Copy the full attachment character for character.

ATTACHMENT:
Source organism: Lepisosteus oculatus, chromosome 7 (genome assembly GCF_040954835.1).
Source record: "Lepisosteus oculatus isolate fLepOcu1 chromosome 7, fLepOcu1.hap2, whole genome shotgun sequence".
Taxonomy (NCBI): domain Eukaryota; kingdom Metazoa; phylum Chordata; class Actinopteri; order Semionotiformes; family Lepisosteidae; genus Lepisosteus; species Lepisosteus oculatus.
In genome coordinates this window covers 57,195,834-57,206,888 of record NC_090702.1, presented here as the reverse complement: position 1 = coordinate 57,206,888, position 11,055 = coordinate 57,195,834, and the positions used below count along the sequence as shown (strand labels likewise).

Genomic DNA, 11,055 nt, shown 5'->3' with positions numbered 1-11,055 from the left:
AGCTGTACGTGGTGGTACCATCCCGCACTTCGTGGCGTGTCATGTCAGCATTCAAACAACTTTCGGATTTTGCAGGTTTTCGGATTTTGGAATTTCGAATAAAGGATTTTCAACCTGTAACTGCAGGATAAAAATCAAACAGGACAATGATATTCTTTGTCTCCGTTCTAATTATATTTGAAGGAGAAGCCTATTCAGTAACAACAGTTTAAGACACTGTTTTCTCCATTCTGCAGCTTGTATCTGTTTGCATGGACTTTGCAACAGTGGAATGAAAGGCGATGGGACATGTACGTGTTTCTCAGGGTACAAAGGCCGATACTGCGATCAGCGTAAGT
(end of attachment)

Source organism: Lepisosteus oculatus, chromosome 7 (genome assembly GCF_040954835.1).
Source record: "Lepisosteus oculatus isolate fLepOcu1 chromosome 7, fLepOcu1.hap2, whole genome shotgun sequence".
Taxonomy (NCBI): domain Eukaryota; kingdom Metazoa; phylum Chordata; class Actinopteri; order Semionotiformes; family Lepisosteidae; genus Lepisosteus; species Lepisosteus oculatus.
In genome coordinates this window covers 57,195,834-57,206,888 of record NC_090702.1, presented here as the reverse complement: position 1 = coordinate 57,206,888, position 11,055 = coordinate 57,195,834, and the positions used below count along the sequence as shown (strand labels likewise).

Genomic DNA, 11,055 nt, shown 5'->3' with positions numbered 1-11,055 from the left:
AGCTGTACGTGGTGGTACCATCCCGCACTTCGTGGCGTGTCATGTCAGCATTCAAACAACTTTCGGATTTTGCAGGTTTTCGGATTTTGGAATTTCGAATAAAGGATTTTCAACCTGTAACTGCAGGATAAAAATCAAACAGGACAATGATATTCTTTGTCTCCGTTCTAATTATATTTGAAGGAGAAGCCTATTCAGTAACAACAGTTTAAGACACTGTTTTCTCCATTCTGCAGCTTGTATCTGTTTGCATGGACTTTGCAACAGTGGAATGAAAGGCGATGGGACATGTACGTGTTTCTCAGGGTACAAAGGCCGATACTGCGATCAGCGTAAGT